Nurses Must Embrace IT

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Nurses need to be involved in the design and implementation of new technology in the workplace, according to speakers at the NSWNA Professional Day.

By 1 July next year, the frameworks underpinning the national e-health system will be in place, according to Peter Fleming, CEO of the National E-Health Transition Authority.

Its aim is to connect systems so medical practitioners can send and receive information easily.

nurses at the desk

‘Pilots are taking place in regards to secure messaging between the Northern Territory and South Australia at the moment, and IBM has the contract to create the authentication system,’ said Peter.

When asked how the rollout of the e-health system would affect nurses, he said it would change the information nurses will have available as well as impacting on workloads.

‘We are putting in place partners to map out the workflow issues for nurses.’

Peter allayed one delegate’s fears that money for the new system would put additional pressure on local healthcare budgets.

‘There has been substantial provision of funds for e-health – around $880 million from the Federal Government and COAG combined. We’re not looking to put pressure on local healthcare budgets,’ he said.

Make technology work for you

Chief Nursing and Midwifery Officer at NSW Health, Debra Thoms said Nurses need to overcome their barriers of scepticism when it comes to IT and start collecting and analysing patient data.

‘Analysing data enables nurses to make decisions on patient care,’ she said.

In addition to being involved in the process of the design of the IT systems at healthcare facilities, nurses must also be trained in IT skills.

‘Anecdotally, IT training is low. We need greater investment in education and training. Younger nurses coming into the profession will expect good IT systems and if they are not in place, this may impact retention,’ said Debra.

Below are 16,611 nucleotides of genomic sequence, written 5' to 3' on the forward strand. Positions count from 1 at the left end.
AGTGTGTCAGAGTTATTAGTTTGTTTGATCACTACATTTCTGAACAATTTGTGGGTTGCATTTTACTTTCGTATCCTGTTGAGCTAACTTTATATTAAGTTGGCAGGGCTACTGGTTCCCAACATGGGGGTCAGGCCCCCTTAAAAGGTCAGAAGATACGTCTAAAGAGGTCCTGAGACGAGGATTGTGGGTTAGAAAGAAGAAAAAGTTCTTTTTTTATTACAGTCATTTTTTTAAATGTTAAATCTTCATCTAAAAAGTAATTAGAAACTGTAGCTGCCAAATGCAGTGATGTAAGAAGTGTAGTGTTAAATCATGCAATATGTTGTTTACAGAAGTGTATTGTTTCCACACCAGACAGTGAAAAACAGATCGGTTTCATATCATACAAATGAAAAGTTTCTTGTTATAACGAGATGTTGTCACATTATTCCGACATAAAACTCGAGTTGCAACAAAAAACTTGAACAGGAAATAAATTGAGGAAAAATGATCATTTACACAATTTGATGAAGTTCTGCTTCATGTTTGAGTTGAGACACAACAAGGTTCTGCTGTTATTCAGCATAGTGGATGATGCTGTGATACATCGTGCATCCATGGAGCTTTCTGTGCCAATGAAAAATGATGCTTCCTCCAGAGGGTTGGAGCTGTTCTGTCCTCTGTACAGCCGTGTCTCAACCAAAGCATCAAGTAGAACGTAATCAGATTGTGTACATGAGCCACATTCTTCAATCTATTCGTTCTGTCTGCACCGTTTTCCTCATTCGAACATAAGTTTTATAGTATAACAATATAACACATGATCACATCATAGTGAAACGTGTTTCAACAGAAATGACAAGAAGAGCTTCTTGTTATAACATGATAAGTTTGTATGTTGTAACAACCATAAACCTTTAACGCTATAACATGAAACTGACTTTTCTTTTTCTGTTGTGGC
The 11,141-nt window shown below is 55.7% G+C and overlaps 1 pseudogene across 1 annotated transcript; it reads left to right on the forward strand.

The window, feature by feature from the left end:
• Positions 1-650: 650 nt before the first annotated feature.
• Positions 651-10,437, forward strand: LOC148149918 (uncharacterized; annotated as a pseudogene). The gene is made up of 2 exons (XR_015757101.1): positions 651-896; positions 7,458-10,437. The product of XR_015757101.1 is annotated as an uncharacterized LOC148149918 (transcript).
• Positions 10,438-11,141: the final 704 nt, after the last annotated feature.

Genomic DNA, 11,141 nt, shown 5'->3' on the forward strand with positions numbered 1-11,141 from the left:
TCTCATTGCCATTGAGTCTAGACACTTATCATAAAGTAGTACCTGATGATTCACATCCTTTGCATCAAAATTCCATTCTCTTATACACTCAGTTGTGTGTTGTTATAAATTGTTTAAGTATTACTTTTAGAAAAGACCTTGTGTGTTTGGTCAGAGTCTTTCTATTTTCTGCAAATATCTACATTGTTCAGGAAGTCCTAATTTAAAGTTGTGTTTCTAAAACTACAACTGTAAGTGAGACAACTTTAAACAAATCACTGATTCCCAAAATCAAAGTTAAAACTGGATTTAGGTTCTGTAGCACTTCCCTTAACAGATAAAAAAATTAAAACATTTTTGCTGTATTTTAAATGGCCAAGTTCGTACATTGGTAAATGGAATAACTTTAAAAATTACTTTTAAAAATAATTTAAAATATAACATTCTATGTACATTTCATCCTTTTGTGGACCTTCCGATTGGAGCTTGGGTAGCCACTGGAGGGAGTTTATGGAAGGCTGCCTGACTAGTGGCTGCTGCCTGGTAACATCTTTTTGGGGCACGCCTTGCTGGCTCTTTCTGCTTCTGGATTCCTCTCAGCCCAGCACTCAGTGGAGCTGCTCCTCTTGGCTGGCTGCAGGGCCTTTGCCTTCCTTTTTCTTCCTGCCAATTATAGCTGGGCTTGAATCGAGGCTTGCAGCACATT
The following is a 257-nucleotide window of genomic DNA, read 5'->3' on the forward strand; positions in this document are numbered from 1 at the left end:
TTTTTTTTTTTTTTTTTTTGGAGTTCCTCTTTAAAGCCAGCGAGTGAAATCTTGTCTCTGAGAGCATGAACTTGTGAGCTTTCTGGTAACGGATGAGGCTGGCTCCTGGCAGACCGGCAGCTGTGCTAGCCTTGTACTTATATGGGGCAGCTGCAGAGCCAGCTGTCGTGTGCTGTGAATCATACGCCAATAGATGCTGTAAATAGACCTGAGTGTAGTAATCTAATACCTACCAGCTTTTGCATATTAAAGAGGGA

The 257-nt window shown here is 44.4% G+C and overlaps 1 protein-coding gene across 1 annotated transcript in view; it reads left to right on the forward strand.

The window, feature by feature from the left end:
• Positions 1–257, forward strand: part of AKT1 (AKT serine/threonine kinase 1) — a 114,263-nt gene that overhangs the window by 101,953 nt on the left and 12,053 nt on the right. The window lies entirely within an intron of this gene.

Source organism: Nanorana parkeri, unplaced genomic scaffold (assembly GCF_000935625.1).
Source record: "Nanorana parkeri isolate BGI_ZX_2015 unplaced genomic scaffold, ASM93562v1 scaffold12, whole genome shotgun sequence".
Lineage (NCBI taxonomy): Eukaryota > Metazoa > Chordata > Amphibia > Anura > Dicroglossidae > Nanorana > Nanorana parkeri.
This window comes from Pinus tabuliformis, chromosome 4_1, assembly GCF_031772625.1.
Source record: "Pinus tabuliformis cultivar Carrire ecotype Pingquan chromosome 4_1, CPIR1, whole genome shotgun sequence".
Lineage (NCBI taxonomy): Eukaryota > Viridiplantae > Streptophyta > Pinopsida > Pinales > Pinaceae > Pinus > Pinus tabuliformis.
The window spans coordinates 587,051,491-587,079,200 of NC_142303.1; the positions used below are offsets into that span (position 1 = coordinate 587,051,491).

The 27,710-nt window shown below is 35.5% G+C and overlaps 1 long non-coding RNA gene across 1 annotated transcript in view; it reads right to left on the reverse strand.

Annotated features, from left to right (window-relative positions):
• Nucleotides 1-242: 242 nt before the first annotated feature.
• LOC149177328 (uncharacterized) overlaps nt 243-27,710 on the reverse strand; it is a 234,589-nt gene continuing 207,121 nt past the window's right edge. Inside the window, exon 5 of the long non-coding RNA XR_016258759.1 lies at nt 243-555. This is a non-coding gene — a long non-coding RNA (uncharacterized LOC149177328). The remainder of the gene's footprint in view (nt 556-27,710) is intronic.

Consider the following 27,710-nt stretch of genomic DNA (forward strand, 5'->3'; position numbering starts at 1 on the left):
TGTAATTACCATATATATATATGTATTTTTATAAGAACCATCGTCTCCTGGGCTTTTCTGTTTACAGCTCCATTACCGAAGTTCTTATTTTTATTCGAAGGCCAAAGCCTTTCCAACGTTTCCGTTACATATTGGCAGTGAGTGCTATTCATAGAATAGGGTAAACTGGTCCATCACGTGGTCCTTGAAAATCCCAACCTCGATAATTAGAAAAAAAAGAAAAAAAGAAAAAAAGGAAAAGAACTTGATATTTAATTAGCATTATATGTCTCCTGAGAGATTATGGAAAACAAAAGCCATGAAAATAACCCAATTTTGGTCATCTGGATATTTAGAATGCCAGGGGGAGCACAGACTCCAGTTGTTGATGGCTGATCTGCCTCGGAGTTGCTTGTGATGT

However, nurses should not become so dependent on technology that they start to mistrust their own judgement, she warned.

‘Simulation and virtual technology are complementary to bedside care.’

Do you think some newer nurses are too dependent on technology? Or are older/more experienced nurses not using it enough?

Where is the happy medium?

Image credit: NSWNA

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2 COMMENTS

  1. I am all for embracing technology at work. I am over an archaic hospital system. Bringing in IT into the hospital has nothing to do with losing your knowledge or clinical judgment skills, like visualisation of your patient, auscultation, palpation etc. It is about having information at hand and being SAFE.
    I think it will be great if we can use tablets like an ipad that is wirelessly connected to the CIS program, so we all have access to the patient’s files, rather than fighting over it with other people who want to write in it.
    It will improve communication betwen departments and staff, and therefore safety, as mistakes happen more often than not due to miscommunication. We don’t have to decipher disgusting hand writing. Nurses can sign off meds and access CIAP or MIMS without looking for the book (with missing pages). They can look up the patient’s condition and what to look out for. They can also pick up on anything that was missed in handover with the patient summaries, or using the “find” button to scroll through notes for key words.
    The pharmacy can almost immediately site medications for the nurses from their departmental computers, and check for adverse drug interactions. We don’t have to pull doctors out of their rounds to write up an overdue warfarin tablet, insulin etc. as it can all be done on their computer.
    We can also access radiology files and look at the patient’s x-ray or CT scan, or any formal reports written by the radiologist.
    Digital pictures of wounds can also be uploaded onto the patients file to see the progress of the healing, especially good if you have no idea what it looked like before.
    It is fantastic.

  2. The greatest barrier to the more effective use of IT systems is the ineqquity that exists in access to technology. There are too few work stations and medical or allied health staff seem to take priority in using them. Then there is the problem of access to the range of technology. I have seen medical staff at work using their work granted internet access to book holidays, check share portfolios etc while nurses cannot even access the NSW Health site fully without a login which they don’t have.
    Why would you bother updating IT skills when you perceive exclusion from the benefits? And don’t even get me started on the user unfriendly programs that we have to use, like EMR or EDRS.

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